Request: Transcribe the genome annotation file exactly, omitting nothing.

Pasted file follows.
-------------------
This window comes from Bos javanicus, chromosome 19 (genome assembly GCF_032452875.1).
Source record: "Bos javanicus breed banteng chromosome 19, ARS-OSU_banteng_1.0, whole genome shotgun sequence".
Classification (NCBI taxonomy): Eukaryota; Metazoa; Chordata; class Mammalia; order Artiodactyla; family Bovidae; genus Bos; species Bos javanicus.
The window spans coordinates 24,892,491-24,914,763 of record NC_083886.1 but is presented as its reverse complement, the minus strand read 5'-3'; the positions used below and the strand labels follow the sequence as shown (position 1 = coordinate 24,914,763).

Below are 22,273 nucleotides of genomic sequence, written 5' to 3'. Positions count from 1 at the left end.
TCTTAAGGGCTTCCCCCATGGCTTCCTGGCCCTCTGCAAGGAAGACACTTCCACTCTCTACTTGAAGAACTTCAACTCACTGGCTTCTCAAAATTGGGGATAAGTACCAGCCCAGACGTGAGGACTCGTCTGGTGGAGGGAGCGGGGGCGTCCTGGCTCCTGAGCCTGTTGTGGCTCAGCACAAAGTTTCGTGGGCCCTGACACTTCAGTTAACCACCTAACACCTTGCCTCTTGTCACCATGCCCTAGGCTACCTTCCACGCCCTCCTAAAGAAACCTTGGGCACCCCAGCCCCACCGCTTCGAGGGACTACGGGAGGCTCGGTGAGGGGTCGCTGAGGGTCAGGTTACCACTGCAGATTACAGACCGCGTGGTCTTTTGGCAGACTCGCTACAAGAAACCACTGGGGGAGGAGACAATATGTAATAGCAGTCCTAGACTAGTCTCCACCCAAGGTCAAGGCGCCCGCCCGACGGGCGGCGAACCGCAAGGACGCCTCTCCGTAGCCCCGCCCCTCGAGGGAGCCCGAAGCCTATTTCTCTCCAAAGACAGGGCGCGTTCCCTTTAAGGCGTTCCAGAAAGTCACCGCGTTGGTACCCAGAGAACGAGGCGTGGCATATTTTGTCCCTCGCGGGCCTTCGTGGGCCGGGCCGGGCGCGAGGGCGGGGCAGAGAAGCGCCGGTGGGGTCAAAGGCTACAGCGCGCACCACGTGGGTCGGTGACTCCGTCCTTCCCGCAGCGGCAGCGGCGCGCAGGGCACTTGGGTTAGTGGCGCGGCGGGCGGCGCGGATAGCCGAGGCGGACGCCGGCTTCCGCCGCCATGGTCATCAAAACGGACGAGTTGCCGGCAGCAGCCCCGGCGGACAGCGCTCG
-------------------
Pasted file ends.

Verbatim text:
This window comes from Bos javanicus, chromosome 19 (genome assembly GCF_032452875.1).
Source record: "Bos javanicus breed banteng chromosome 19, ARS-OSU_banteng_1.0, whole genome shotgun sequence".
Classification (NCBI taxonomy): Eukaryota; Metazoa; Chordata; class Mammalia; order Artiodactyla; family Bovidae; genus Bos; species Bos javanicus.
The window spans coordinates 24,892,491-24,914,763 of record NC_083886.1 but is presented as its reverse complement, the minus strand read 5'-3'; the positions used below and the strand labels follow the sequence as shown (position 1 = coordinate 24,914,763).

Below are 22,273 nucleotides of genomic sequence, written 5' to 3'. Positions count from 1 at the left end.
TCTTAAGGGCTTCCCCCATGGCTTCCTGGCCCTCTGCAAGGAAGACACTTCCACTCTCTACTTGAAGAACTTCAACTCACTGGCTTCTCAAAATTGGGGATAAGTACCAGCCCAGACGTGAGGACTCGTCTGGTGGAGGGAGCGGGGGCGTCCTGGCTCCTGAGCCTGTTGTGGCTCAGCACAAAGTTTCGTGGGCCCTGACACTTCAGTTAACCACCTAACACCTTGCCTCTTGTCACCATGCCCTAGGCTACCTTCCACGCCCTCCTAAAGAAACCTTGGGCACCCCAGCCCCACCGCTTCGAGGGACTACGGGAGGCTCGGTGAGGGGTCGCTGAGGGTCAGGTTACCACTGCAGATTACAGACCGCGTGGTCTTTTGGCAGACTCGCTACAAGAAACCACTGGGGGAGGAGACAATATGTAATAGCAGTCCTAGACTAGTCTCCACCCAAGGTCAAGGCGCCCGCCCGACGGGCGGCGAACCGCAAGGACGCCTCTCCGTAGCCCCGCCCCTCGAGGGAGCCCGAAGCCTATTTCTCTCCAAAGACAGGGCGCGTTCCCTTTAAGGCGTTCCAGAAAGTCACCGCGTTGGTACCCAGAGAACGAGGCGTGGCATATTTTGTCCCTCGCGGGCCTTCGTGGGCCGGGCCGGGCGCGAGGGCGGGGCAGAGAAGCGCCGGTGGGGTCAAAGGCTACAGCGCGCACCACGTGGGTCGGTGACTCCGTCCTTCCCGCAGCGGCAGCGGCGCGCAGGGCACTTGGGTTAGTGGCGCGGCGGGCGGCGCGGATAGCCGAGGCGGACGCCGGCTTCCGCCGCCATGGTCATCAAAACGGACGAGTTGCCGGCAGCAGCCCCGGCGGACAGCGCTCG